Today marks a turning point in our fight against ovarian cancer. As covered in The New York Times, we are launching an important campaign centered around two messages with proven outcomes: knowing one’s risk, and taking preventative action.
You know better than anyone the challenges we face in the fight against ovarian cancer. There’s no early detection test, and important research has shown that in most cases detecting ovarian cancer even 18-24 months earlier, well before symptoms begin, does not improve mortality. While devastating news for our community, which for so long focused on symptom awareness, it’s essential that we not ignore these findings. We must focus our energy on what we know really does work, and effect real change by acting on what we know CAN save lives. And experts agree: the Society of Gynecologic Oncology has endorsed this messaging.
We know that people with a family history of ovarian, breast, colorectal and/or uterine cancers are at higher risk and that 20% of ovarian cancer patients have a genetic mutation. Identifying these at-risk individuals would allow them to consider prophylactic surgeries to prevent the disease before it starts.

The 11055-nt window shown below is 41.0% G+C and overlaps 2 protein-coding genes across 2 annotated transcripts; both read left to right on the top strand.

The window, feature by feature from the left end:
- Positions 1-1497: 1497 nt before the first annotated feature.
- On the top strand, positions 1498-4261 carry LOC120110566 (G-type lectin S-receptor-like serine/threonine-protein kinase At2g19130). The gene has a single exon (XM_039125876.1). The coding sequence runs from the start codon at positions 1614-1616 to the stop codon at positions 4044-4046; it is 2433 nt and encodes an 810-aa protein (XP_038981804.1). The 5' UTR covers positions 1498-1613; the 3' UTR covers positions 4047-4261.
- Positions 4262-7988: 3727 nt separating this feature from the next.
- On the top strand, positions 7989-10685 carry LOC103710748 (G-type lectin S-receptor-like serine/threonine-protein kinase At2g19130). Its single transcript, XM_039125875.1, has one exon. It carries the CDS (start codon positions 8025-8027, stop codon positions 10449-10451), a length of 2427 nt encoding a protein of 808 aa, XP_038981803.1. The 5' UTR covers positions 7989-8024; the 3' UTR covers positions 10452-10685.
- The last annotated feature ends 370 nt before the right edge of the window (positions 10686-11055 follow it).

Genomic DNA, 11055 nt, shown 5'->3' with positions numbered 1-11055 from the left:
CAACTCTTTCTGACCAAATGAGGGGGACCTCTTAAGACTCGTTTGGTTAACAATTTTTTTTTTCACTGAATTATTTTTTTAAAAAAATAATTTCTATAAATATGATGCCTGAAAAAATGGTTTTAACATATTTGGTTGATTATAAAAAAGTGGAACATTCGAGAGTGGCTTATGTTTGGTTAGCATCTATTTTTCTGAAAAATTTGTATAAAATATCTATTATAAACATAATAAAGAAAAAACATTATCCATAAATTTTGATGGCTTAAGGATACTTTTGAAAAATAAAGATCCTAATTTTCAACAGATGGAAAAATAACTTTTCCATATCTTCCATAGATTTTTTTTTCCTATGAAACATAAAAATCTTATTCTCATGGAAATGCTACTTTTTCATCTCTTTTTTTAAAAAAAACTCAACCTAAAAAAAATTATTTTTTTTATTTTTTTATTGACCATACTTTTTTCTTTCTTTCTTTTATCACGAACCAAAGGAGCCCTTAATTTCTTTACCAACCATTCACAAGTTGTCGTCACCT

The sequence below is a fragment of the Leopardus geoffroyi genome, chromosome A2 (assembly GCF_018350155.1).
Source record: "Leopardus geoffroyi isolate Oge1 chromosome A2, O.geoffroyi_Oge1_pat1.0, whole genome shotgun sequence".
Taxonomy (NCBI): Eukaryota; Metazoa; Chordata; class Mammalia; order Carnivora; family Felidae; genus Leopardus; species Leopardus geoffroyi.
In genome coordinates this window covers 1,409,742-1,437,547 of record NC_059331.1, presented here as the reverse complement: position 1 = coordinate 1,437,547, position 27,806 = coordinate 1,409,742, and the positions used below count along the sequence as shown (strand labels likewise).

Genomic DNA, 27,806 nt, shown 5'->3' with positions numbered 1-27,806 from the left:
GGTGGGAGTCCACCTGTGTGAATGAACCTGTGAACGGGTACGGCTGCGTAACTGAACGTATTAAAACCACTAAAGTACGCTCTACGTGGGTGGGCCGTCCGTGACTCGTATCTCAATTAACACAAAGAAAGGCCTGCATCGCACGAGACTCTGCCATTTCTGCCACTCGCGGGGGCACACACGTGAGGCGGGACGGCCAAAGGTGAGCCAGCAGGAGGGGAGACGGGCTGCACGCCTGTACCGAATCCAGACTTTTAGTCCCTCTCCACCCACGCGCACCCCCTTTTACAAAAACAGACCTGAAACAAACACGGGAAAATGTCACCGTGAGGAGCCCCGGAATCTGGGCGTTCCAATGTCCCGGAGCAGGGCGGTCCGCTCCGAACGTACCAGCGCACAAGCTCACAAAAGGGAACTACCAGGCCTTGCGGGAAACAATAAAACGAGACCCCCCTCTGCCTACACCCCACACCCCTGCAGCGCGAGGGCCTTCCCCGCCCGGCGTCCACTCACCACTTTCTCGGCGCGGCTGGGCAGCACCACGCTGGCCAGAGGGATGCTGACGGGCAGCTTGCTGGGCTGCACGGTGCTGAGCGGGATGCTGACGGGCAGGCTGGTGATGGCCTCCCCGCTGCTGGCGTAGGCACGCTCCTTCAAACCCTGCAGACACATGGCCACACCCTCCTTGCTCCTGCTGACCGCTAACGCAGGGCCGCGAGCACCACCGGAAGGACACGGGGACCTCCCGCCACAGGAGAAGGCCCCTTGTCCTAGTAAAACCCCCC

But what about the other 80% of people diagnosed with ovarian cancer — those with no known risk factors or mutations? At least 70% of the most common and lethal ovarian cancers originate in the fallopian tubes. Research has shown that having the fallopian tubes removed when having another surgery such as a hysterectomy or tubal ligation, and leaving the ovaries intact, can be a primary prevention strategy for ovarian cancer.
So a second chance to effect real change is to promote consideration of this surgery (opportunistic salpingectomy) at the time of another pelvic surgery in average-risk women.
While focusing on this new messaging, we will continue funding research to develop much earlier diagnostics, better treatments, and a deeper understanding of the disease.
There IS hope on the horizon; more than ever before. And now we have tools that can reduce the number of women ever diagnosed with ovarian cancer. Learn more about this campaign and join us as we continue this fight on behalf of everyone who has ever been touched by ovarian cancer.